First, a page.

KNOWN as Ehuru ofia in Igbo language, Gujiya dan miya in Hausa and ariwo in Yorubaland, African nutmeg is one of the most widely used ingredients for spicing meals.
It is used to prepare meat dishes such as goat stew (Isi Ewu), and African salad and stew. It is used to relieve constipation, mild fever and control passive bleeding from the womb immediately after childbirth.
African nutmeg is rich in potassium, calcium, manganese, iron, zinc, copper, magnesium and vital B-complex vitamins, including vitamin C, folic acid, riboflavin, niacin, vitamin A and many flavonoid anti-oxidants that are essential for optimum health.
STUDIES have shown that intake of African nutmeg helps in better intellectual performance (brain booster), controls heart beat and blood pressure, treats kidney infections and dissolves kidney stones, increases sexual desire, treats insomnia (sleeplessness) and removes bad breath.
In traditional medicine practice, especially in many African countries, the African nutmeg is widely used to relieve toothache, dysentery, dermatitis, headache and as worm expeller.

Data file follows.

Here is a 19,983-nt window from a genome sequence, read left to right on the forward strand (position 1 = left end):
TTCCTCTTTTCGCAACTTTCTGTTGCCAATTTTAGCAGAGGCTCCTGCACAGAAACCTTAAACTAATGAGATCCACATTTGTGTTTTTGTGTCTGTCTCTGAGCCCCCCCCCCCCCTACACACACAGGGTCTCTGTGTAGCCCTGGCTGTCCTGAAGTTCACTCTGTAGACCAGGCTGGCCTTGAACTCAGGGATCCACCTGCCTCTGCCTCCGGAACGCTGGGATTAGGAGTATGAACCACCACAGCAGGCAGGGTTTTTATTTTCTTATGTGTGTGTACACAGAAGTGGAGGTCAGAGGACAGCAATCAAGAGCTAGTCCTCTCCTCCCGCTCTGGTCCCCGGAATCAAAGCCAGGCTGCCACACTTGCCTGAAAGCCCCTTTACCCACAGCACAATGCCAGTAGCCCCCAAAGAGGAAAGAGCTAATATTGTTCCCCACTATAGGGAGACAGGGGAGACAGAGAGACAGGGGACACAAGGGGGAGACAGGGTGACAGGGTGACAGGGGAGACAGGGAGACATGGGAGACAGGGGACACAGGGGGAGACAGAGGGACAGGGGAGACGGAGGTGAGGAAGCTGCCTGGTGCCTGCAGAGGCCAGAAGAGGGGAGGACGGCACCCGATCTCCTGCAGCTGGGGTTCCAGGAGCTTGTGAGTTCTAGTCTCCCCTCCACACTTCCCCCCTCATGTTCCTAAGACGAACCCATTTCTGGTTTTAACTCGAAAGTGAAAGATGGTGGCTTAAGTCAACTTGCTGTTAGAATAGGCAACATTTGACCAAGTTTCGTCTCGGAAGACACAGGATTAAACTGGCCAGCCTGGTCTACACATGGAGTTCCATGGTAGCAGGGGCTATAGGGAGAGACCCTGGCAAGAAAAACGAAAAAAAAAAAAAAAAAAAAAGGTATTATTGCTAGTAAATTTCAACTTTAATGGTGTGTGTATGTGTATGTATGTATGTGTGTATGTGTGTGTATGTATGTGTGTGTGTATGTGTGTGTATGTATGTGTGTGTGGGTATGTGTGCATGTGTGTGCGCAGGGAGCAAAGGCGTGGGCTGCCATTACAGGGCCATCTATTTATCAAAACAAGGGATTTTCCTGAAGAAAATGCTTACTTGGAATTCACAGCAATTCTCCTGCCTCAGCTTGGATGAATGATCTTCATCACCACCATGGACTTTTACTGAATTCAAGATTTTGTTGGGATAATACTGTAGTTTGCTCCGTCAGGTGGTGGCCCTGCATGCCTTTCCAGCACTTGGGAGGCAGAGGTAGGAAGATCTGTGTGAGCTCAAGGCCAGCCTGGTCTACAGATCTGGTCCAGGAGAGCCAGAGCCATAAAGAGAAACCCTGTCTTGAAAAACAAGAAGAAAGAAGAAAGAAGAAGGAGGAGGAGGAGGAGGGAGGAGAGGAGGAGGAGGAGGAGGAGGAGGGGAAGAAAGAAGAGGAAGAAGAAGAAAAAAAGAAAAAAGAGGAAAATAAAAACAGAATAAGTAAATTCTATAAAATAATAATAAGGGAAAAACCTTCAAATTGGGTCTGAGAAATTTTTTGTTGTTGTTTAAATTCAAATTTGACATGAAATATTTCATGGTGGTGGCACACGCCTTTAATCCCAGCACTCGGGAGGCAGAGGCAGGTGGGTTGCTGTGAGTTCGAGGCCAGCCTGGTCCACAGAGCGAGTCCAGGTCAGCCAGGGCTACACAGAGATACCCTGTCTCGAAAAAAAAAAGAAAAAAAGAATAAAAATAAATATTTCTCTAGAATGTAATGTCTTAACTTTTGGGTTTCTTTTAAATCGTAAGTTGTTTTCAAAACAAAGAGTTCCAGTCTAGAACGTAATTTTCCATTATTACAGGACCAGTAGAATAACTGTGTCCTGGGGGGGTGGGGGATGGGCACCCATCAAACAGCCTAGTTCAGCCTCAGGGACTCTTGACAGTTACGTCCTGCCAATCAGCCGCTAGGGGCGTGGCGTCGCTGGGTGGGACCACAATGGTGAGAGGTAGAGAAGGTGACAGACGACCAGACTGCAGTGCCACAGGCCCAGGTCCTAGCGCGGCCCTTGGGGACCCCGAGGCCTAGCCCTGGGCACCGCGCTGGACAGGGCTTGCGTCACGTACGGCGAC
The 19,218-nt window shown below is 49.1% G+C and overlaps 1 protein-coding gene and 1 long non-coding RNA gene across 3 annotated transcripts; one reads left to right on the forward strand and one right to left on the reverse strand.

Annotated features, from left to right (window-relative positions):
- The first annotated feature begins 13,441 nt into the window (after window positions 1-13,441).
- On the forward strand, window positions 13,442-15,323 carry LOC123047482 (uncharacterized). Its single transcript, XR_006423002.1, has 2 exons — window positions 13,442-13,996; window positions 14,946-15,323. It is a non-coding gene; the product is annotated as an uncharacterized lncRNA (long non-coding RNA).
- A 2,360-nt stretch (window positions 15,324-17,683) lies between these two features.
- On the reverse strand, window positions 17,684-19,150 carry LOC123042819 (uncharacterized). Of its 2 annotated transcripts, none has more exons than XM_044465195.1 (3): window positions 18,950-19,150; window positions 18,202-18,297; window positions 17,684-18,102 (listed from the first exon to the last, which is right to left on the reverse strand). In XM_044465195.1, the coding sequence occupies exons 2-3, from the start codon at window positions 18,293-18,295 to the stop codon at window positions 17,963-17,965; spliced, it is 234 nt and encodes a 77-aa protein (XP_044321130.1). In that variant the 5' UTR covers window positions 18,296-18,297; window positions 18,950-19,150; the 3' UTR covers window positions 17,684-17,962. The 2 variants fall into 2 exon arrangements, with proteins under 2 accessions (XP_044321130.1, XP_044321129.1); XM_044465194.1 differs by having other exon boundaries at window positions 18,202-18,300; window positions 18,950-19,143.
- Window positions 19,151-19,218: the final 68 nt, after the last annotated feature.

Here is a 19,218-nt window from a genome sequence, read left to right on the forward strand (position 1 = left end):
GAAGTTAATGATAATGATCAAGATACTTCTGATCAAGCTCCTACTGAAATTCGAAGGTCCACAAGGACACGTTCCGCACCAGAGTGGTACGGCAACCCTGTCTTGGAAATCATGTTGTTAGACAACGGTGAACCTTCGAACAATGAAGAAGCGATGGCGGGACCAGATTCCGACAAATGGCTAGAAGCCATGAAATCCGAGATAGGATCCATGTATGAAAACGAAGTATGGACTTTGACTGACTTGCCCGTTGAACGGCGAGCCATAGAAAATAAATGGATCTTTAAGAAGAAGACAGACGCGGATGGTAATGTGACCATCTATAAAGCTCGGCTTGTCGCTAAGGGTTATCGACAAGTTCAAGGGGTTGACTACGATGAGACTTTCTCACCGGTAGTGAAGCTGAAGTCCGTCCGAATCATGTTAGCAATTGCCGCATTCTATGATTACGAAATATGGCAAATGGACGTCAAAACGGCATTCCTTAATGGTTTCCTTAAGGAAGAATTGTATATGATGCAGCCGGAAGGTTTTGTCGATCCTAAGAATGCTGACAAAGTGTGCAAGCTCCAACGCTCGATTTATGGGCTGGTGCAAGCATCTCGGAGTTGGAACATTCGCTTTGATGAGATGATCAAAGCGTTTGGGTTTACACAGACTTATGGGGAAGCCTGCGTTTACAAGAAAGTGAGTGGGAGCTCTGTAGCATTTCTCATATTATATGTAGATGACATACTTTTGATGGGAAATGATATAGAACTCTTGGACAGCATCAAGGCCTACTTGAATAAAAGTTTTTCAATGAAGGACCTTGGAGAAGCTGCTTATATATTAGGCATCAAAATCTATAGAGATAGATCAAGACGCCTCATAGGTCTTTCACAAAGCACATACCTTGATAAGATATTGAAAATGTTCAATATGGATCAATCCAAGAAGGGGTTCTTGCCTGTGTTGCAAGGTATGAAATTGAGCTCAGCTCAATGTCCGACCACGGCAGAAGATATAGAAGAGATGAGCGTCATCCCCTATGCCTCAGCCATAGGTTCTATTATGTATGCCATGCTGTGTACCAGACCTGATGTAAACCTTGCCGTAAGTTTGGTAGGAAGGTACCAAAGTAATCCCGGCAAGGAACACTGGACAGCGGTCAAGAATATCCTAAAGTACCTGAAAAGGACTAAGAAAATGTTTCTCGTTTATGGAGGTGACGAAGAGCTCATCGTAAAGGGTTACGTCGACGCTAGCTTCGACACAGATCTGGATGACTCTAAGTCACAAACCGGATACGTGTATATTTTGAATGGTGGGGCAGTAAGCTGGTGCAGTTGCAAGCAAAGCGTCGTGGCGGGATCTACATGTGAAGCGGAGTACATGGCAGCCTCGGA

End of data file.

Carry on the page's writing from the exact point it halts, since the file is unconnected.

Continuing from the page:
So, when next you develop diarrhoea, that age-long cooking spice may be the way out. In fact, a new study titled, In vitro anti-sickling effects of nutmeg, has just added African nutmeg to the list of food items that can help alleviate problems associated with sickle cell disease.
Other uses of African nutmeg include the treatment of body aches, chest pains and rashes due to river blindness and leprosy.
Having considered all the health benefits, it is pertinent to point out that African nutmeg should be taken in moderation because excessive intake can be harmful to the body.
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